Simon Moutter's decision to move from the top job at Auckland International Airport to Telecom will leave another hole in New Zealand's top executive ranks.

Auckland Airport will be the fifth major New Zealand corporate to have a change in chief executive this year.

TVNZ recently filled its top vacancy with former Telecom executive Kevin Kenrick while Tim Bennett will take over from NZX boss Mark Weldon early next month.

Head-hunters will also be looking to replace Air New Zealand boss Rob Fyfe who has already signalled his intentions to leave the company this year.



Bennett is in Auckland for two days to meet up with key industry players including representatives of the broking industry and shareholders' association, preparing for the NZX change at the top on May 7.

NZX chairman Andrew Harmos says the meetings are designed to allow Bennett to listen to what the industry has to say rather than telling them what he plans to do.

Weldon will host his final annual general meeting on Monday, which is expected to end on a high note with investors voting to return capital to themselves.


Craigs Investment Partners has retained its buy recommendation on retirement village operator Summerset Group Holdings in the wake of the decision to build a new village in Hobsonville, Auckland.

In a research note out this week, analyst James Schofield said the new village would make Summerset's build rate target of 250 units over the next five years more plausible.

"We also see SUM's ongoing urbanisation as positive, given Auckland's higher population growth and thus more likely house price inflation."


Schofield said while the surrounding suburbs were less affluent compared to Ryman Healthcare's Auckland villages in St Heliers and Remuera, the site was close to affluent suburbs such as Greenhithe and West Harbour and West Auckland was under-serviced by villages.

Summerset had a rocky start after its November float but is going from strength to strength.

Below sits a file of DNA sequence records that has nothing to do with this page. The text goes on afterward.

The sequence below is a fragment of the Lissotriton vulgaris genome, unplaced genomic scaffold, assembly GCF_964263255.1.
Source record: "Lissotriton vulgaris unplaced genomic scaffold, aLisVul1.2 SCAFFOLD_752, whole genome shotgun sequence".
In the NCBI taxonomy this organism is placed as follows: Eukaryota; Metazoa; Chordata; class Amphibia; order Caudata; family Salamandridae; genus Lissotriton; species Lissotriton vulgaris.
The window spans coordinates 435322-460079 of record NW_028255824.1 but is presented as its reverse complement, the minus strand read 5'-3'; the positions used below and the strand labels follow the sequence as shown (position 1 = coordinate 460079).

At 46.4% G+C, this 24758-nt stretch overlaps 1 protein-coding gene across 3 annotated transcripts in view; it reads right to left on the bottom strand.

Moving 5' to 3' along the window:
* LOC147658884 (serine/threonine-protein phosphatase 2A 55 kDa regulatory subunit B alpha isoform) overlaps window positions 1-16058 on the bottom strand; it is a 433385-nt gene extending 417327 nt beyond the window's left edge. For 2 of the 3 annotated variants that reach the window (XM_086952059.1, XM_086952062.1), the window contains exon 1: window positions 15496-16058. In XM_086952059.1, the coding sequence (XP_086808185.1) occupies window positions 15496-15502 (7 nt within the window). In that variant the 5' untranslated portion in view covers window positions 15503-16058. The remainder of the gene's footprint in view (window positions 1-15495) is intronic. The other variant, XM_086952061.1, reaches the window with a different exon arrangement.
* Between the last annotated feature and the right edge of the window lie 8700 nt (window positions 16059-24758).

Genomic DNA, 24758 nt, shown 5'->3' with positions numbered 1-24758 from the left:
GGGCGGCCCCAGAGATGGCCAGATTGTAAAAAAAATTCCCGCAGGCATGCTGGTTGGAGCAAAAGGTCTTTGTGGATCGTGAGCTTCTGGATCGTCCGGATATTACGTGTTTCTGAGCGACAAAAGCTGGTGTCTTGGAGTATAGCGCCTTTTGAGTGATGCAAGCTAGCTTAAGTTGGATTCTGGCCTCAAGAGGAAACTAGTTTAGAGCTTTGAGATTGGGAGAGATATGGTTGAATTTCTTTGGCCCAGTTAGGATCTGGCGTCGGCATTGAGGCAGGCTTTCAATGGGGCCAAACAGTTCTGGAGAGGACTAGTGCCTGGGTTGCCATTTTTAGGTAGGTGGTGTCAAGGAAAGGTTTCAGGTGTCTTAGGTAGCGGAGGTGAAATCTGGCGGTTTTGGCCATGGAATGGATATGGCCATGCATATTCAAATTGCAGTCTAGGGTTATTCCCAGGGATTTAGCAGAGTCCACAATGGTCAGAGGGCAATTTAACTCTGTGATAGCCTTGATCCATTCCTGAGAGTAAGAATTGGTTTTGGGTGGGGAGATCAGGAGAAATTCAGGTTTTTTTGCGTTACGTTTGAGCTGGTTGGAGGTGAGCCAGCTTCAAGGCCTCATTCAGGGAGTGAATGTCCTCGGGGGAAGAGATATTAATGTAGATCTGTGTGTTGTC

It floated at $1.40 and was trading at $1.67 yesterday. Schofield has a 12-month price target of $1.74.


Last year's other major float Trade Me has continued to storm ahead. Shares in the online retailer, issued at $2.70 in December, were trading at $3.51 yesterday.

But at the small end of town Energy Mad, which listed in September at $1 has fallen to 53c.

The energy-efficient light bulb manufacturer has had two profits warnings since its initial public offering.

Its prospectus forecast earnings before interest, tax, depreciation and amortisation at $.35 million. But in January the company warned that would fall to $1.1 million and in February it said a $700,000 loss was likely.

Investors must be wondering if they were a little mad themselves to get into this company, although research firm Woodward Partners, which backed the float, said in a recent note that while the warnings were disappointing, it believed the company still had attractive growth prospects.


Looks like there'll be at least one more initial public offering before the partial float of Mighty River Power hits the market this year.

A source revealed this week that EnviroWaste Services was up for sale and its owner Ironbridge Capital was considering an IPO.

Ironbridge paid $365 million for the business in December 2006 although it has sold part of the business and added others since.

The source said based on EnviroWaste's earnings before interest, tax, depreciation and amortisation of $48 million, the likely sale price would be up to seven times that - around $336 million. Ironbridge is expected to sell down its entire stake.

The sales process is expected to start in May which would leave just a few months to get the IPO off the ground before Mighty River Power's expected listing in September. Marketing of the float is expected to start July/August.

Another IPO which was a possibility for this year, Vision Senior Living, seems to have vanished into thin air.


Cavalier Corporation should promote the virtues of woollen carpets to Aussie consumers if it wants to make the most of the Australian market, an analyst says.

Shares in the manufacturer plunged 15 per cent to a three-year low last week after the company revealed a restructuring of its carpet business may wipe out profits this year.

Morningstar analyst Nachi Moghe said in a research note Australia presented the biggest growth opportunity for Cavalier, but it was also a challenging market due to the dominance of synthetic carpets.

"Consequently, [Cavalier] will need to aggressively promote the virtues of woollen carpets to Australian consumers," he said.

"There is good opportunity to take share away from tractional synthetic carpets."

Cavalier shares closed up 3c at $1.80 last night.